The prioritization of the law regardless of its implications and the planners’ lack of intrest or even acknowledgment of the planning decisions and their political outcomes has never been more visible.  Moreover it was clear that  the government had decided to continue its long history of allowing the private market to provide and exclude in the famous historic reconstruction projects. There was neither a clear nor efficient plan to provide for this community that has relied on Hezbollah.
I re-graphed these based on  Harb 2003
Meanwhile, Hezbollah exacerbated the situation by actively disregarding the government’s role and obligations. Within a few days, the remaining buildings of Haret Hreik were suddenly covered with huge posters, including one of Sayyed Nasrallah, the Secretary-General of Hezbollah, reading “It’s going to come back more beautiful than it was. That’s a promise from the honest Secretary-General.”

Hezbollah’s second victory and their reconstruction maneuvers

The effectiveness of the system based on informal relationships and rules, local reputation and personal relationships with the individuals within the neighborhood confirmed Hezbollah’s success. For starters, residents did not have to prove they lived in one of the demolished buildings. The compensation distributors within Hezbollah, already knew who, because they were camped in the area with the money. Secondly, the party had already found apartments and rented them for people that hadn’t. Given the vast amount of homeless families, the demand and cost for rented apartments rose dramatically thus rendering the once-generous compensation from the government hardly enough.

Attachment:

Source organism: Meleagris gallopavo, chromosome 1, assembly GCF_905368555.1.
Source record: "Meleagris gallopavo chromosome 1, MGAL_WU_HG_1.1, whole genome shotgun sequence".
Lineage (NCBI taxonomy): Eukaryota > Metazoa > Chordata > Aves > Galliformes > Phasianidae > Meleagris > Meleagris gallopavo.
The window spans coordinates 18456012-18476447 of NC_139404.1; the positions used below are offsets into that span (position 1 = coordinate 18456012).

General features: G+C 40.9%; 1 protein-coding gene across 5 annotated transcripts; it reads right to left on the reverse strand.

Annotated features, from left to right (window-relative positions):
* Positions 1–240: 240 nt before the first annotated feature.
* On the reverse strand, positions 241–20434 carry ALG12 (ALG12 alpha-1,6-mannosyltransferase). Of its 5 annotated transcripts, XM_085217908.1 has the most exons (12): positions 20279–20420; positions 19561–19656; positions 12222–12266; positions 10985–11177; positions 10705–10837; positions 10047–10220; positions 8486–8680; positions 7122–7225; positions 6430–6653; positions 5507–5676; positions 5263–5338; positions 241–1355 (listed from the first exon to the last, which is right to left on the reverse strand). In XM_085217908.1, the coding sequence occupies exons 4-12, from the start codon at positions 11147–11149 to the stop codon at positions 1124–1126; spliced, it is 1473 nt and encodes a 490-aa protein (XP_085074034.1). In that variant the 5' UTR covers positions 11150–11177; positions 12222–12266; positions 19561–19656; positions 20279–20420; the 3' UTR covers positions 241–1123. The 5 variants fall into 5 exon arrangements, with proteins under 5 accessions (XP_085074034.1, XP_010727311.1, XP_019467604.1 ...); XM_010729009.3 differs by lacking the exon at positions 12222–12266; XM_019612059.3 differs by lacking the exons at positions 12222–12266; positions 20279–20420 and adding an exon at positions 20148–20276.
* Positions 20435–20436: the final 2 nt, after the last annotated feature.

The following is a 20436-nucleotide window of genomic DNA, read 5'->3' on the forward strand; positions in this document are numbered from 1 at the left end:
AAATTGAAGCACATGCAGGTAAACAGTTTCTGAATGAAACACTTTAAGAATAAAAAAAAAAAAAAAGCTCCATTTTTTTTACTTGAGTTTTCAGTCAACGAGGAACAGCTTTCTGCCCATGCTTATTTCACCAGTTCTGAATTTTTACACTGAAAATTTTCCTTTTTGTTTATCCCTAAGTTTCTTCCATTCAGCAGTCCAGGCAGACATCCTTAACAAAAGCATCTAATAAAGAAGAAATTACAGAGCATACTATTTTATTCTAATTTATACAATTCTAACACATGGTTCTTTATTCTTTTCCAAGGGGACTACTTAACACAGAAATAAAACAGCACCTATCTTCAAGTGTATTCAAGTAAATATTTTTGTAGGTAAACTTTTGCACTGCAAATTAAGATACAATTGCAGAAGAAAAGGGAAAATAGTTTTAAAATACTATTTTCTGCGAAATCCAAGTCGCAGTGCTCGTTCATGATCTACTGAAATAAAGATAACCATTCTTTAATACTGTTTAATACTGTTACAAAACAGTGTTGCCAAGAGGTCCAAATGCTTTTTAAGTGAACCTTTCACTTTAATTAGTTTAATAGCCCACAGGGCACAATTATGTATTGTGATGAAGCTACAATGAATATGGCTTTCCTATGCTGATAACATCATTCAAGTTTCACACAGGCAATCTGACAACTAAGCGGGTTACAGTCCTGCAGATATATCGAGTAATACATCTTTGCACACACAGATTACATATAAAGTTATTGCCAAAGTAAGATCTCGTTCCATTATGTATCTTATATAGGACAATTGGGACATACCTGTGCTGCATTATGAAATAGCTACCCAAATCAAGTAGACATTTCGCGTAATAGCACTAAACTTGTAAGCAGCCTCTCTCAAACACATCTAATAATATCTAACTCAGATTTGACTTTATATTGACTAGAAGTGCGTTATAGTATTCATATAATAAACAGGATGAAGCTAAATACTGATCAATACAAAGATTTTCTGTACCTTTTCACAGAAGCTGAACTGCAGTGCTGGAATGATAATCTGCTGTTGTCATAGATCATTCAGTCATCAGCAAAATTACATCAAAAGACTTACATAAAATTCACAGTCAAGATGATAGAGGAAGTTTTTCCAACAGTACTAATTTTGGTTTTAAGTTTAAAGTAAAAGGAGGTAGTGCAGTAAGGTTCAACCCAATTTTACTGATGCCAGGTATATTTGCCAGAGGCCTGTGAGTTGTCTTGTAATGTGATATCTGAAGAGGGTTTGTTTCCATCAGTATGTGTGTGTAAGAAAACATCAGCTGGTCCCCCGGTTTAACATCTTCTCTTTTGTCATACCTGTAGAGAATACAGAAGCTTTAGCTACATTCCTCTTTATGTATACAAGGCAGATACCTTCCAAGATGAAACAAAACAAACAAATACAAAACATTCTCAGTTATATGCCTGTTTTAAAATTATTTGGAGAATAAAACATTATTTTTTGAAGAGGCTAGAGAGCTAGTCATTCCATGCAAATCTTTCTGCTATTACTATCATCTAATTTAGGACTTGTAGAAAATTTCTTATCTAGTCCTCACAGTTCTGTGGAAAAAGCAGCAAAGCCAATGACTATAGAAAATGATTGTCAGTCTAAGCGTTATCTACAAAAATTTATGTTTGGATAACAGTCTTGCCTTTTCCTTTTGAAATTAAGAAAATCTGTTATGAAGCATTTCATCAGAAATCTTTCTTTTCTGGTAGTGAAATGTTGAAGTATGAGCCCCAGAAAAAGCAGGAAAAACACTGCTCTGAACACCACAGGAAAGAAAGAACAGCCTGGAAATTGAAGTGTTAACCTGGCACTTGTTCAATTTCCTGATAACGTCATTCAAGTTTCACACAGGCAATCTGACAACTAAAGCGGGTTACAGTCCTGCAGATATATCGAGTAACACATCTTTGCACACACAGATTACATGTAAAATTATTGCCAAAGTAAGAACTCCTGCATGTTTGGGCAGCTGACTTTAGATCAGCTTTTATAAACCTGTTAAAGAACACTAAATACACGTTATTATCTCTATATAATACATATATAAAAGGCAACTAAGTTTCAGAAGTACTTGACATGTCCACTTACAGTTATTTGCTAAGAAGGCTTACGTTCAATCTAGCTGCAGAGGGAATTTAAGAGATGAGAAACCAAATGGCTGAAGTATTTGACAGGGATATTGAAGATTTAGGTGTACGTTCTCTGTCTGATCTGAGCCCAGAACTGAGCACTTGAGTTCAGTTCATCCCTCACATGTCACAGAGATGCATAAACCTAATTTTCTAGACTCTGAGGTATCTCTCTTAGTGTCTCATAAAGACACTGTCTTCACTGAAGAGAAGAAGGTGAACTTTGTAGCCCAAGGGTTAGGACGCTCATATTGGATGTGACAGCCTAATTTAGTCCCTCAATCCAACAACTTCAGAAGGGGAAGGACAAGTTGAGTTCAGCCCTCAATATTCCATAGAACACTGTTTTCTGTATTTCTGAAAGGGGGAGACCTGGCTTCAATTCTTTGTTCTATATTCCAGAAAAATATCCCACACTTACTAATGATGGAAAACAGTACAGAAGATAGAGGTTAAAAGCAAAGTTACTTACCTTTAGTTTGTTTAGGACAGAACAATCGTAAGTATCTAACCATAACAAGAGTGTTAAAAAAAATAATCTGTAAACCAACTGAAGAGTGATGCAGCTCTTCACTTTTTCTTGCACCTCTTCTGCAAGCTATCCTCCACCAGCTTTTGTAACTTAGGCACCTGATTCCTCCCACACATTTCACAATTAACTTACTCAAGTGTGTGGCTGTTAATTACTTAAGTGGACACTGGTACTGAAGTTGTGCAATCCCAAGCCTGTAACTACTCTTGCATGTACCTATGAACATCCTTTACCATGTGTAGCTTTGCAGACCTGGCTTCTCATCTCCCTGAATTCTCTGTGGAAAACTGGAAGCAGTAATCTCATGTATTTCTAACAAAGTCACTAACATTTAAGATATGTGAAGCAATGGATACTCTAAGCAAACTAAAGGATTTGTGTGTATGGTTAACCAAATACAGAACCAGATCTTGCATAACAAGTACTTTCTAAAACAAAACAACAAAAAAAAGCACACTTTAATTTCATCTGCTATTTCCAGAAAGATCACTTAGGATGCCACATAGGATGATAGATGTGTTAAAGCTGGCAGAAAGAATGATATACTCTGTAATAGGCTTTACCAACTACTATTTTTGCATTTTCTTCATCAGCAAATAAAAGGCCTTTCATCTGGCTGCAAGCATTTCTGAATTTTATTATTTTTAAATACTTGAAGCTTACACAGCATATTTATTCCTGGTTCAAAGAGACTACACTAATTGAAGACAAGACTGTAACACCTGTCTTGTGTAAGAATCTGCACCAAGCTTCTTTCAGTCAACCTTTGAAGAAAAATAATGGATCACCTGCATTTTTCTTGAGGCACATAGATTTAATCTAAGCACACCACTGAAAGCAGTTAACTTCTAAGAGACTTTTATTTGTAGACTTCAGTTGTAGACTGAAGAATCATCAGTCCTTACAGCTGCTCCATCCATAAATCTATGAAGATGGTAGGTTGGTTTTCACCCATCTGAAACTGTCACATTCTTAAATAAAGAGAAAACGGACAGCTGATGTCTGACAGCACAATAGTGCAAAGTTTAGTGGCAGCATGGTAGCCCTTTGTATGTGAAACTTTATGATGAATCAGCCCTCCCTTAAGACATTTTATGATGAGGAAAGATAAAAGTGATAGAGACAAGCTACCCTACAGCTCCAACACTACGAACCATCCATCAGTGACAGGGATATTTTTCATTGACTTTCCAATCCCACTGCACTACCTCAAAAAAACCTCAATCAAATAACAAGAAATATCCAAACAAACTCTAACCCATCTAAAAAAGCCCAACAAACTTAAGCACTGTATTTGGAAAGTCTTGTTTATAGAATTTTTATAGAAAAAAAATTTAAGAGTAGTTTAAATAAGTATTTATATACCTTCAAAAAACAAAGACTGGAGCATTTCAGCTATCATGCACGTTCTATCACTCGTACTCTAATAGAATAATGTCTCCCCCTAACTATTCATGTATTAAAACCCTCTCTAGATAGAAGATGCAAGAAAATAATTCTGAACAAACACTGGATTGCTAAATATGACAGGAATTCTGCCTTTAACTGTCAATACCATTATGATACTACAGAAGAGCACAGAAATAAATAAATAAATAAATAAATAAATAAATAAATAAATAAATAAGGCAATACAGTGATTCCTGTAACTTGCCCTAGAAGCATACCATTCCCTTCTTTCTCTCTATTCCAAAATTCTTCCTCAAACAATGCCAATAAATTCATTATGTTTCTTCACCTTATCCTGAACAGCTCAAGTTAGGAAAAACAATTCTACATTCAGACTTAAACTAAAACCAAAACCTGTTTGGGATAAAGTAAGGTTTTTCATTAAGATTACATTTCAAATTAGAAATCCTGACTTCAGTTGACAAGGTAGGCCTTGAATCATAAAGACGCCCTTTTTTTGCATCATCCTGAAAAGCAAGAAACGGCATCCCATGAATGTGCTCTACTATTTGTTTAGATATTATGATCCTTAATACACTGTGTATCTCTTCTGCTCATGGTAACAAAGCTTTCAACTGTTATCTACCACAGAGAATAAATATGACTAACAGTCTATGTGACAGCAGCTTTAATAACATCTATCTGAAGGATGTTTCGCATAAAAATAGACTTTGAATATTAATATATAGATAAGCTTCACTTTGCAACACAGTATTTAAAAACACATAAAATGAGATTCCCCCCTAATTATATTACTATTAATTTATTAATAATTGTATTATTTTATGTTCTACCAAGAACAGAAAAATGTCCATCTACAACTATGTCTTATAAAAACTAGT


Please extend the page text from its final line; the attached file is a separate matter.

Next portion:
Hezbollah then created from their building construction NGO, a private company called Al-Waad-Al-Sadiq to monopolize the neighborhood reconstruction project. This allowed them to also detach themselves from the municipality thus ensuring that their success has no relationship to the government and its efforts. In addition with the creation of the company, under the Lebanese law the real estate company has the right to buy all public land in the area its working in!

The company’s aim was to preserve the previous social fabric but with buildings of a higher quality and public spaces. The goal was to build swiftly while avoiding all the legal entanglements and social complications by avoiding major changes. To have their apartments back, residents had to sign off their rights to the company. (Zraket2008)

However, despite their praise-worthy reconstruction strategies,time-lines and studies Hezbollah and Waad al Sadiq left no room for participation